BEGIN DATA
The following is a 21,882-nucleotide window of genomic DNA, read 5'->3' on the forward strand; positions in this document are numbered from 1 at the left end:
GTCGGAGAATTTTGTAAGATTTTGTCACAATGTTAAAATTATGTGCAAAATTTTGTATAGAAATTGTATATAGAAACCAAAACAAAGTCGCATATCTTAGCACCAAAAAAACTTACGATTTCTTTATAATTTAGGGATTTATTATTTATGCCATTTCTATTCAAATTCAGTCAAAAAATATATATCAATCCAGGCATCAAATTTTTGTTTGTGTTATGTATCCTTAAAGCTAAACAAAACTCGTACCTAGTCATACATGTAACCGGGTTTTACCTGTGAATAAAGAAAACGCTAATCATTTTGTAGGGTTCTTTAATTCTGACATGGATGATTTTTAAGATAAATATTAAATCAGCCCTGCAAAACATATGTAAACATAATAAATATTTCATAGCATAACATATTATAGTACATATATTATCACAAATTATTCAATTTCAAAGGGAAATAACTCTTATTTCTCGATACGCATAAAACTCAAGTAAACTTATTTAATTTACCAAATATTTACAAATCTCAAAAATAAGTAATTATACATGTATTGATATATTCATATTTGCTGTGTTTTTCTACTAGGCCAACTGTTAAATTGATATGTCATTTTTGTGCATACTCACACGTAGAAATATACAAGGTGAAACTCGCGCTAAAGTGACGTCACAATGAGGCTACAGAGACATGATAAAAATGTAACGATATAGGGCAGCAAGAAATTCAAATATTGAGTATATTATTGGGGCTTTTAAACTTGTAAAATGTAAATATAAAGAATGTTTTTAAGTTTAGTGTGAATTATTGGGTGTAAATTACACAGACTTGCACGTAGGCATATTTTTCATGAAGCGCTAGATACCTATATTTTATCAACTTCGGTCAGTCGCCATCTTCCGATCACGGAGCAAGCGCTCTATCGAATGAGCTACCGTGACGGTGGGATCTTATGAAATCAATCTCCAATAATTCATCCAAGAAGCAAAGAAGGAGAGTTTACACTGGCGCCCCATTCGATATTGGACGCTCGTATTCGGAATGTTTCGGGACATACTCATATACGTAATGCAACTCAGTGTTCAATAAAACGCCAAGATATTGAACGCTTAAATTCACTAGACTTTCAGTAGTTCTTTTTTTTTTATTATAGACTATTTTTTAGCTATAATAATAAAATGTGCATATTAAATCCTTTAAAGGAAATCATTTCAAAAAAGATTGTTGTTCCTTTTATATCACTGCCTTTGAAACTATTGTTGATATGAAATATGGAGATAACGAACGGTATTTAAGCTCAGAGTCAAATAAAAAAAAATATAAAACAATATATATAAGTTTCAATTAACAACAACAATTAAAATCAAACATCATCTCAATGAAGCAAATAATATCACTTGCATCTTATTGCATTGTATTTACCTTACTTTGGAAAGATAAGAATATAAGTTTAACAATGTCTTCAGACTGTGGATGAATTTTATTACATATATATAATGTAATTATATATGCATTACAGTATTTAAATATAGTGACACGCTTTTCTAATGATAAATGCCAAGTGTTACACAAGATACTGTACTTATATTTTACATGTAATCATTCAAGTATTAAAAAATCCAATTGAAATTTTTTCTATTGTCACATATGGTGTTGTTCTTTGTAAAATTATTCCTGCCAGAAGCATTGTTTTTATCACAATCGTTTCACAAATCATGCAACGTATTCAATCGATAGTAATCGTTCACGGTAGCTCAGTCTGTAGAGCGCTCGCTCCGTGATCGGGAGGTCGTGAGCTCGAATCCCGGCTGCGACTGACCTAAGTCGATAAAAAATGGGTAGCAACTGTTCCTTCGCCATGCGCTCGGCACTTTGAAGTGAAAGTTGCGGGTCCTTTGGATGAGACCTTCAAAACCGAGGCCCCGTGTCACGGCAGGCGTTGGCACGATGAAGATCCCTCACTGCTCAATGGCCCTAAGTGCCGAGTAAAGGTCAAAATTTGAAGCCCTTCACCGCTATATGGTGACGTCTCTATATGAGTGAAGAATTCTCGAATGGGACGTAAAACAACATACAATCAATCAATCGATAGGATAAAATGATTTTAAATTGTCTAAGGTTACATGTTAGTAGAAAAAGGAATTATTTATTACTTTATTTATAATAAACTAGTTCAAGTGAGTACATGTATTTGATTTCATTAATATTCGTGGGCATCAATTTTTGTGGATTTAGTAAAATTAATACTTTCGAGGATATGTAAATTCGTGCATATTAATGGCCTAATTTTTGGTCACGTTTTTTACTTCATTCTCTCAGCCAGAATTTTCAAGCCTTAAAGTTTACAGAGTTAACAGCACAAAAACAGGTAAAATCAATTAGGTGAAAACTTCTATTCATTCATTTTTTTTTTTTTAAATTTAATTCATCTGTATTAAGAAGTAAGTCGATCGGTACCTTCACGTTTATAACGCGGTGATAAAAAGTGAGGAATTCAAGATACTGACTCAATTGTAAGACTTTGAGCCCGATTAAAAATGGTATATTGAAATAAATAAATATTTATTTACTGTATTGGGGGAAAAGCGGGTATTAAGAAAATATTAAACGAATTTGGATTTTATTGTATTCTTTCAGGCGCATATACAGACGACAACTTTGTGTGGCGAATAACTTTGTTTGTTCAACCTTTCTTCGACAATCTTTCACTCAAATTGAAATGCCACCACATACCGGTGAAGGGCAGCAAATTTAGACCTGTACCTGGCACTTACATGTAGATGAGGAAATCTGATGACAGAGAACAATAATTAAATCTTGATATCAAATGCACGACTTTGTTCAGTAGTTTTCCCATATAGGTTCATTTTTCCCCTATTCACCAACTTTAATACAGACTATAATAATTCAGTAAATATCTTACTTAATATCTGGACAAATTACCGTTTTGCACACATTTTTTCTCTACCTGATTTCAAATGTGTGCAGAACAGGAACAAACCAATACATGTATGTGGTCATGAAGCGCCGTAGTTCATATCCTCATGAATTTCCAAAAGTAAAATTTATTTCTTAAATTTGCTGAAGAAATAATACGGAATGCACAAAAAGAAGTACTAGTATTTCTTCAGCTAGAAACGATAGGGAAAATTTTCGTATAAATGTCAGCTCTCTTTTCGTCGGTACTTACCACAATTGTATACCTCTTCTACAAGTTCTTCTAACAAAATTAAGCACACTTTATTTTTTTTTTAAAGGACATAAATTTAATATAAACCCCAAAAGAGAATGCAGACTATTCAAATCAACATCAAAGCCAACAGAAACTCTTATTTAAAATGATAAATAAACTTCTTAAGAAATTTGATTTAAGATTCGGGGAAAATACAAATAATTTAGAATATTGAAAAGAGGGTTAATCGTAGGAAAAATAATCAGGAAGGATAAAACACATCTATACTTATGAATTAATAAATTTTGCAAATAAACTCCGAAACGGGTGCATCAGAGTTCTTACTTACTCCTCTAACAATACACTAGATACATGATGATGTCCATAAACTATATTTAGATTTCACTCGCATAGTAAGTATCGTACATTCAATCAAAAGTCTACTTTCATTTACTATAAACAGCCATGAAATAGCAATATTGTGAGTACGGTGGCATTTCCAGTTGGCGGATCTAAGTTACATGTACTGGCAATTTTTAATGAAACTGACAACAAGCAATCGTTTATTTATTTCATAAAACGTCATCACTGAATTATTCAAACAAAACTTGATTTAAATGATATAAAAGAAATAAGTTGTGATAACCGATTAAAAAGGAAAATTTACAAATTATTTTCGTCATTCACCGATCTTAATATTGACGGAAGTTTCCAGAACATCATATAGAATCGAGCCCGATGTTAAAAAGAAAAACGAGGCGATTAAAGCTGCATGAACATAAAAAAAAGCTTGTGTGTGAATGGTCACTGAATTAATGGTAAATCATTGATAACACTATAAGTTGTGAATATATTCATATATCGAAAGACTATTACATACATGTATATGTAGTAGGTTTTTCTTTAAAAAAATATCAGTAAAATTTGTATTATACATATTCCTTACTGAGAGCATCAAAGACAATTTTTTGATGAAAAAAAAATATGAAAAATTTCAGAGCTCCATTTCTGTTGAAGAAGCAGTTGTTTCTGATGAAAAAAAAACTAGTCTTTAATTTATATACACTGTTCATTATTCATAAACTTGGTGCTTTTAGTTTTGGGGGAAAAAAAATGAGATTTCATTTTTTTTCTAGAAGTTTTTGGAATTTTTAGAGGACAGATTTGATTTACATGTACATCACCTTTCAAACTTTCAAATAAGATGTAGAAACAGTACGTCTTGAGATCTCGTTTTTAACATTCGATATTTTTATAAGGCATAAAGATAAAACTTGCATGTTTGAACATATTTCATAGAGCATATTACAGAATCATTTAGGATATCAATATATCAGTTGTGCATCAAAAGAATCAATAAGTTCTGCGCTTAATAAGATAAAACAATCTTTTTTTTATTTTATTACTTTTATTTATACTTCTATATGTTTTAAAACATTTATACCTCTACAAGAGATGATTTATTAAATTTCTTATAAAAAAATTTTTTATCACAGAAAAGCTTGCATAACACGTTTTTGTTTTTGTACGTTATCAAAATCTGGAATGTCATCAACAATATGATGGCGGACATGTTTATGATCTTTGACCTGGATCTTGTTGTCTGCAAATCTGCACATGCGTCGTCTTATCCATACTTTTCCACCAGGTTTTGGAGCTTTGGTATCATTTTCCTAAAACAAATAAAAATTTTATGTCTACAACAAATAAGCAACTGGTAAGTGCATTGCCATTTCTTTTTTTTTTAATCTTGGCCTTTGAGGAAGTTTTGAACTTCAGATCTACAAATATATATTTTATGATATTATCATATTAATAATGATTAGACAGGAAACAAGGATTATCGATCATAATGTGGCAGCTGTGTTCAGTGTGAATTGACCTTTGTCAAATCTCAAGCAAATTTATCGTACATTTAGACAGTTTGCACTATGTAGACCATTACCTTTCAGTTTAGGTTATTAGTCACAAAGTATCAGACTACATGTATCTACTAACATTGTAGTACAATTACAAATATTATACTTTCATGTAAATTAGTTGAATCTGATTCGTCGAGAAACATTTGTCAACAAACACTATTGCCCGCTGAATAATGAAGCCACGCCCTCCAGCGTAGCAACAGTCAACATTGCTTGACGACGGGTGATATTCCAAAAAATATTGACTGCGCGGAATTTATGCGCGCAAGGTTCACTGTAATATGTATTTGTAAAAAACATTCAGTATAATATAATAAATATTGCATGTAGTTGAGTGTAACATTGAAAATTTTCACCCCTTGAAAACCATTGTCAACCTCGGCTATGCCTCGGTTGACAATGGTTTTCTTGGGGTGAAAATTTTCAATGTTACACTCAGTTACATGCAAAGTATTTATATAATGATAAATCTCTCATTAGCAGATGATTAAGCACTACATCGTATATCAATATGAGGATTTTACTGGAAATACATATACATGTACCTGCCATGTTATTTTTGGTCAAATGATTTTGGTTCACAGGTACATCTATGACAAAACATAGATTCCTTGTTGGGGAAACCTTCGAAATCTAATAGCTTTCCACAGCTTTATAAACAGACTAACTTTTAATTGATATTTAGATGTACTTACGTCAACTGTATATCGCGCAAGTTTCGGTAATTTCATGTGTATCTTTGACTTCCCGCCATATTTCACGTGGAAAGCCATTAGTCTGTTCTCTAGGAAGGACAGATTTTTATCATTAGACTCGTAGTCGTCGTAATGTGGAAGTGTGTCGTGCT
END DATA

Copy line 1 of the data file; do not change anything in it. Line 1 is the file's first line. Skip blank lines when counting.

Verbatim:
The following is a 21,882-nucleotide window of genomic DNA, read 5'->3' on the forward strand; positions in this document are numbered from 1 at the left end: